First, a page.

Weekly Coffee Break: Roundup of Industry News

Weekly Coffee Break: Roundup of Industry News

Weekly Roundup of Industry News

Every week, we’ll share a roundup of industry news and fun links because these resources have informed, entertained, and inspired us.

Here’s our weekly roundup of industry news:

How Teachers Are Bringing Financial Literacy Lessons to the Classroom – Millions of Americans don’t understand the basics of budgeting or saving for the future. Some kids get money lessons at home, but many parents lack financial knowledge or confidence themselves. Junior Achievement’s 2015 Teens and Personal Finance Survey sponsored by the Allstate Foundation found that millennial parents, ages 18-34, are the least confident about explaining money management to their kids, many of whom are currently in lower grades.

Credit Unions Bridge College Funding Gap – The volume of private student loans has grown more than four-fold in the last seven years as students struggle to bridge the widening gap between college costs and federal loans. The average yearly cost of attending a public four-year college was $18,110 from 2013 to 2014, nearly double the cost of tuition, fees, and room and board 20 years earlier after adjusting for inflation, according to the U.S. Department of Education.

Consumers face stiff challenges to saving – Americans want to save money, and are trying to save money. But a new survey from the Certified Financial Planner Board of Standards, Inc. (CFP Board) shows consumers are having a hard time putting money away, even though they are increasingly optimistic about the future. The challenges may sound familiar. Mounting credit card bills, staggering student loan debt, payments on a new car that may stretch six or seven years into the future, and the day-to-day needs of a growing family.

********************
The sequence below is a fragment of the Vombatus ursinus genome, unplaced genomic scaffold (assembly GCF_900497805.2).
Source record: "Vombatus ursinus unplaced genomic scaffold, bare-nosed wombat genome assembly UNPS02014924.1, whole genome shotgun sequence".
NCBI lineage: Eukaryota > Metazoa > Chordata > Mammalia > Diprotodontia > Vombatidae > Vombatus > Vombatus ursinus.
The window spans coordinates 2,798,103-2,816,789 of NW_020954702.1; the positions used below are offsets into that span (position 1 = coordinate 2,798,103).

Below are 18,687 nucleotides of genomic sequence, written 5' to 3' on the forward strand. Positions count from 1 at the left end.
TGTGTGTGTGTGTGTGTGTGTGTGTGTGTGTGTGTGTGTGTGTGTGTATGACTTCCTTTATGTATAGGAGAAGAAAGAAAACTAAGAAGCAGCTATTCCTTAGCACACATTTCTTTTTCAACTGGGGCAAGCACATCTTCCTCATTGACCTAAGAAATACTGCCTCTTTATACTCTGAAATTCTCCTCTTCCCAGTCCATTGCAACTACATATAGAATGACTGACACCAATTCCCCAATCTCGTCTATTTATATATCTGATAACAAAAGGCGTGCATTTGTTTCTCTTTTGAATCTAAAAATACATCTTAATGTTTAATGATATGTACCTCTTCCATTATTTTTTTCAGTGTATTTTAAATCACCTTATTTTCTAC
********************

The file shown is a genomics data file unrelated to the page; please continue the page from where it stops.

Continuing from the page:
Four ways to support your community’s fight against elder financial exploitation – Financial exploitation robs millions of older people of their money and property every year. To prevent and respond to the crisis of elder financial exploitation, people are working together in hundreds of communities across our nation. These networks of people bring together, among others, community volunteers, local law enforcement, social workers, health care and legal professionals, banks and credit unions, government agencies, and accountants. Networks combat financial exploitation through different activities. Many are educating their community, training professionals, coordinating efforts between agencies, and reviewing cases of financial exploitation.

Fannie, Freddie Bring Mortgage Application into Digital Age – New specifications for Fannie Mae and Freddie Mac’s common mortgage application unveiled Tuesday add data points and remove obsolete questions, as well as include additional capabilities to promote digital mortgage workflows. The completely redesigned Uniform Residential Loan Application — commonly referred to as the Fannie Mae Form 1003 or Freddie Mac Form 65 — won’t be effective until Jan. 1, 2018, the same implementation date for collecting expanded demographic information under the Home Mortgage Disclosure Act.

Consumers Fill Their Plates with Self-Service #Banking Options – Instant gratification is a must in today’s “need it now” society. Consumers continuously seek out new, different ways to get what they want when they want it. That mentality even influences consumers’ banking behaviors. A recent survey from Mercator Advisory Group found consumer preference for self-service banking options is on the rise. Of the 3,000 U.S. adults surveyed, 57 percent said they preferred to deposit higher-value checks through a teller rather than a mobile remote deposit. Although this preference still represents the majority of those surveyed, it has steadily declined since 2012 when 68 percent would opt to deposit $1,000 checks with a teller.